This ran through my mind after reading Matthew’s post

beatings will continue until morale improves

If the goal of detentions is to improve things, maybe there’s a better way to reach that goal.

Secret Truths of Empathy While Learning to Advocate

Hmmm. Thanks to this post from Ruthie Sloan, the secrets are now revealed!

The big takeaway, if you need it is that

empathy is not sympathy

It certainly isn’t accumulating the number of check boxes on a student IEP either.

What might happen if we began our meetings and our journey with deep and genuine curiosity (beyond check boxes on IEPs but about the ‘whole-child’ and those who are also learning how to support)? How might this affect our capacity to cultivate empathy? What might it do to our filters and translations?

If we truly believe in working with the “whole-child”, then a more global approach is essential. Ruthie uses the term “moral imperative”.

I can’t help but think that the suggested approach would be deemed to be too inefficient and not cost worthy in the eye of the bean counters. Plus, with cutbacks in support…

I think you can fill in the details.

Community Archives and Identity

This is actually a very short message informing us about a presentation that Krista McCracken is delivering to an Algoma sociology class.

Slides are available here.

Unlike Jennifer’s approach of not including speaker notes, Krista does have speaking notes to go along with each slide.

Of course, looking through a slidedeck isn’t the same as being there but this was intriguingly interesting and I used a search engine to find out more about the Archives talked about in the slideshow.

Please take the time to click through and enjoy the original blog posts. As always, there’s some great sharing going on.

Then, make sure that you’re following these leaders on Twitter.

  • @dr_weston_Phd
  • @Ahpotts
  • @ColleenKR
  • @mme_aston
  • @callmemrmorris
  • @Roosloan
  • @kristamccracken

This post appeared at:

If you read it anywhere else, it’s not the original.


An Interview with Zoe Branigan-Pipe

Zoe Branigan-Pipe (@zbpipe on Twitter) is one of those folks that I’ve known and interacted with online long, long before I ever met her.  If you’re wondering what a “21st Century Teacher” does, you need to follow Zoe.

Recently, I had the opportunity to interview her.  Think you know Zoe?  Read on; I’ll bet there’s plenty you don’t know!

Doug:  My wife always knew that I ran in different circles but I don’t think she knew the depth of commitment until you two met.  Do you remember when?  (hint, Washington at the ISTE Conference)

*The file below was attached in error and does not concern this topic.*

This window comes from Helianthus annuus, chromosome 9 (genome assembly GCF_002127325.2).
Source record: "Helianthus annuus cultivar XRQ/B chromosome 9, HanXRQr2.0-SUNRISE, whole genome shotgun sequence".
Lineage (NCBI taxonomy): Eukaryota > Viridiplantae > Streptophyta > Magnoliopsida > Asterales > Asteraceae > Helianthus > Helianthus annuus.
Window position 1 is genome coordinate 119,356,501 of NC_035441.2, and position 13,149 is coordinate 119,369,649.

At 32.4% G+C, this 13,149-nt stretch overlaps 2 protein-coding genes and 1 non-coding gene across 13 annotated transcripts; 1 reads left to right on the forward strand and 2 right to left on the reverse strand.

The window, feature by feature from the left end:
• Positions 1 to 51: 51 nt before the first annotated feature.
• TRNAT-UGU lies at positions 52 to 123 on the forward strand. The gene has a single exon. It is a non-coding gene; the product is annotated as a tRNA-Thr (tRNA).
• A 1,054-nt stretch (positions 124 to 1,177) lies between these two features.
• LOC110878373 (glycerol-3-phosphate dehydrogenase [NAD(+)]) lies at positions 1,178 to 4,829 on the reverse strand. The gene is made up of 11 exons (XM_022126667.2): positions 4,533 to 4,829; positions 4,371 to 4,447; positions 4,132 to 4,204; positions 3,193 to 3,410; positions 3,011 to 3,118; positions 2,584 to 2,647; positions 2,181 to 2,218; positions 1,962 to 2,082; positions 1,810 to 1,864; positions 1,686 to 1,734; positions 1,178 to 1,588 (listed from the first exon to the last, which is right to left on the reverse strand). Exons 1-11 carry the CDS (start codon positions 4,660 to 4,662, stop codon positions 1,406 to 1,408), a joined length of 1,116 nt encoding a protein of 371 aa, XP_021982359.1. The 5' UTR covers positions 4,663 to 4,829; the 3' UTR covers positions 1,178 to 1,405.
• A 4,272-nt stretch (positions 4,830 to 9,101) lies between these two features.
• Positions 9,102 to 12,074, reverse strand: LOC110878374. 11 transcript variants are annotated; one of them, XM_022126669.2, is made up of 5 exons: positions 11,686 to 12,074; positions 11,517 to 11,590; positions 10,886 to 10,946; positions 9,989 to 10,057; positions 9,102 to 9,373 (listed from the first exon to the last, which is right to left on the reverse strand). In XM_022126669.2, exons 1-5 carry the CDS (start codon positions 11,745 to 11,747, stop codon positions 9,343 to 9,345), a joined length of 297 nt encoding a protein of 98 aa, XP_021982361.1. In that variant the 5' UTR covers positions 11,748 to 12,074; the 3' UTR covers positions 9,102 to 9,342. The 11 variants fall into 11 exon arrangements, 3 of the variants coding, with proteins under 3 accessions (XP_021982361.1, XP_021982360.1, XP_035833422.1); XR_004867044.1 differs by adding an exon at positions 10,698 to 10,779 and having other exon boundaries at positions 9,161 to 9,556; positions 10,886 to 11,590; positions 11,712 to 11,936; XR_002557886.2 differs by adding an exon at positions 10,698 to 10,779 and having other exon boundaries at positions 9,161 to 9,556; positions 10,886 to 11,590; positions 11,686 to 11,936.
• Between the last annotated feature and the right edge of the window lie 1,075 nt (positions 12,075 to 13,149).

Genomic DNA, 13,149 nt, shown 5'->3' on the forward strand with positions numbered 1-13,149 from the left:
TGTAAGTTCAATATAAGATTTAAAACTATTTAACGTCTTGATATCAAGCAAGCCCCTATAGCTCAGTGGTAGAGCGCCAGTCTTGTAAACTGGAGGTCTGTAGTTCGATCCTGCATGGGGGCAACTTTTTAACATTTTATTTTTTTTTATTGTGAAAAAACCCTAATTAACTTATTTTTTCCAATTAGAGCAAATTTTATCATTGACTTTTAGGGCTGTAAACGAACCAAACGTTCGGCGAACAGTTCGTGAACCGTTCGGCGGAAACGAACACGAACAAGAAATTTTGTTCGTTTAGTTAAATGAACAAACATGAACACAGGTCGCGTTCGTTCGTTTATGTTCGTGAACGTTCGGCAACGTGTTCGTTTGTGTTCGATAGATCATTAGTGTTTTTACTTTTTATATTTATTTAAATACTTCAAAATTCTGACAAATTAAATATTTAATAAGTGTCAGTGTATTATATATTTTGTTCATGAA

Zoe: I remember it clearly because it was the first time for me to experience the joy and excitement you get when meeting someone face-to-face that you’ve interacted or followed on social media. It’s where I met Kent @kentmanning and @aforgrave as well – and have since developed such meaningful friendships. I feel so fortunate as it is these relationships that have supported, nurtured and developed me – professionally and personally!

Doug:  After that meeting, I think my wife really got the gist of why we value the electronic relationships that we use to learn from each other.

Zoe: That reminds me of a funny story. Do you remember the time when you sent me my address through a Twitter DM? It was only a week after getting my first iPhone and I neglected to turn off my location settings before using Twitter. Awkward!! Luckily, at the time, not many people were following my Twitter account! But, like I said, it was nice that you had my back. Thanks!

It is incredible to think how many stories that we’ve shared since! I remember a few years ago tweeting you during class (not sure if it was allowed back then) because I couldn’t figure out how to do a screen capture on my PC computer. You answered me in about 30 seconds.

Doug:  Professionally, I knew you as this person that was doing great things at your brand new school in Hamilton.  The consultants at the time raved about the things that you were doing and I remember inviting you and your principal to present at the Western RCAC.  How was that experience?